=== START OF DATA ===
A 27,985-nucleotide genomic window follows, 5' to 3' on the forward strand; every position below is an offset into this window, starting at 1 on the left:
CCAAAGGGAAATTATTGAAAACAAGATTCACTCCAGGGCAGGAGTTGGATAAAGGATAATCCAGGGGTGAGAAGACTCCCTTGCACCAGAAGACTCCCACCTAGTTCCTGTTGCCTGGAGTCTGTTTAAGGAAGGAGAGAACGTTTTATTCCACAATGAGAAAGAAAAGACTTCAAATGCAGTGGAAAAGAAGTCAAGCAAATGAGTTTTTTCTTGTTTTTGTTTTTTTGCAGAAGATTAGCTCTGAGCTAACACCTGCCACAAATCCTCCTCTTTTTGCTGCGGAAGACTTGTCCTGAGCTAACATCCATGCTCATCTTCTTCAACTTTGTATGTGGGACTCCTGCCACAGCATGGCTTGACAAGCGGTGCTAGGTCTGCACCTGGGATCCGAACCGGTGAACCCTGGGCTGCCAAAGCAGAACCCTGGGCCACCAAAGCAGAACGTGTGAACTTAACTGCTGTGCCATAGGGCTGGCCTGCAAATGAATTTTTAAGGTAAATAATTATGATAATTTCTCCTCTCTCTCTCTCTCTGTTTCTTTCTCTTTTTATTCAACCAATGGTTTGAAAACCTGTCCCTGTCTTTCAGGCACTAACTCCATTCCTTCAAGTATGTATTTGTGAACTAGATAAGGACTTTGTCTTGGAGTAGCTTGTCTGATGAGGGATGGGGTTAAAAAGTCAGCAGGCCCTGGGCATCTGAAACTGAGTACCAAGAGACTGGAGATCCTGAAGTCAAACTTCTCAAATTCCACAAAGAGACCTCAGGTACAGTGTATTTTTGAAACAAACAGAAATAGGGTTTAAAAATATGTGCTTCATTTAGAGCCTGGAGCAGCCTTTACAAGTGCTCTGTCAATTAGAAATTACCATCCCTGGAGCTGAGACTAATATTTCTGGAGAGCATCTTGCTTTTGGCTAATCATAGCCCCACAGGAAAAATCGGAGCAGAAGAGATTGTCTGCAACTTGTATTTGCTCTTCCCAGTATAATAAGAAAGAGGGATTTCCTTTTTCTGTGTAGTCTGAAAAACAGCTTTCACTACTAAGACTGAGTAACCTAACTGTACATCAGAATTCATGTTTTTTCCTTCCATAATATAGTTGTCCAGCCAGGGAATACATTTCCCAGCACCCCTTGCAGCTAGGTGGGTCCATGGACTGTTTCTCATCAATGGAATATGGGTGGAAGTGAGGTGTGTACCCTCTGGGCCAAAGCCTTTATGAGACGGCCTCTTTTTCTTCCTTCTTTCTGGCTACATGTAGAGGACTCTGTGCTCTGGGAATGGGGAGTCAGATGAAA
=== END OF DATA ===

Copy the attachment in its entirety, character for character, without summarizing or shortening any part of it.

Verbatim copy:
A 27,985-nucleotide genomic window follows, 5' to 3' on the forward strand; every position below is an offset into this window, starting at 1 on the left:
CCAAAGGGAAATTATTGAAAACAAGATTCACTCCAGGGCAGGAGTTGGATAAAGGATAATCCAGGGGTGAGAAGACTCCCTTGCACCAGAAGACTCCCACCTAGTTCCTGTTGCCTGGAGTCTGTTTAAGGAAGGAGAGAACGTTTTATTCCACAATGAGAAAGAAAAGACTTCAAATGCAGTGGAAAAGAAGTCAAGCAAATGAGTTTTTTCTTGTTTTTGTTTTTTTGCAGAAGATTAGCTCTGAGCTAACACCTGCCACAAATCCTCCTCTTTTTGCTGCGGAAGACTTGTCCTGAGCTAACATCCATGCTCATCTTCTTCAACTTTGTATGTGGGACTCCTGCCACAGCATGGCTTGACAAGCGGTGCTAGGTCTGCACCTGGGATCCGAACCGGTGAACCCTGGGCTGCCAAAGCAGAACCCTGGGCCACCAAAGCAGAACGTGTGAACTTAACTGCTGTGCCATAGGGCTGGCCTGCAAATGAATTTTTAAGGTAAATAATTATGATAATTTCTCCTCTCTCTCTCTCTCTGTTTCTTTCTCTTTTTATTCAACCAATGGTTTGAAAACCTGTCCCTGTCTTTCAGGCACTAACTCCATTCCTTCAAGTATGTATTTGTGAACTAGATAAGGACTTTGTCTTGGAGTAGCTTGTCTGATGAGGGATGGGGTTAAAAAGTCAGCAGGCCCTGGGCATCTGAAACTGAGTACCAAGAGACTGGAGATCCTGAAGTCAAACTTCTCAAATTCCACAAAGAGACCTCAGGTACAGTGTATTTTTGAAACAAACAGAAATAGGGTTTAAAAATATGTGCTTCATTTAGAGCCTGGAGCAGCCTTTACAAGTGCTCTGTCAATTAGAAATTACCATCCCTGGAGCTGAGACTAATATTTCTGGAGAGCATCTTGCTTTTGGCTAATCATAGCCCCACAGGAAAAATCGGAGCAGAAGAGATTGTCTGCAACTTGTATTTGCTCTTCCCAGTATAATAAGAAAGAGGGATTTCCTTTTTCTGTGTAGTCTGAAAAACAGCTTTCACTACTAAGACTGAGTAACCTAACTGTACATCAGAATTCATGTTTTTTCCTTCCATAATATAGTTGTCCAGCCAGGGAATACATTTCCCAGCACCCCTTGCAGCTAGGTGGGTCCATGGACTGTTTCTCATCAATGGAATATGGGTGGAAGTGAGGTGTGTACCCTCTGGGCCAAAGCCTTTATGAGACGGCCTCTTTTTCTTCCTTCTTTCTGGCTACATGTAGAGGACTCTGTGCTCTGGGAATGGGGAGTCAGATGAAA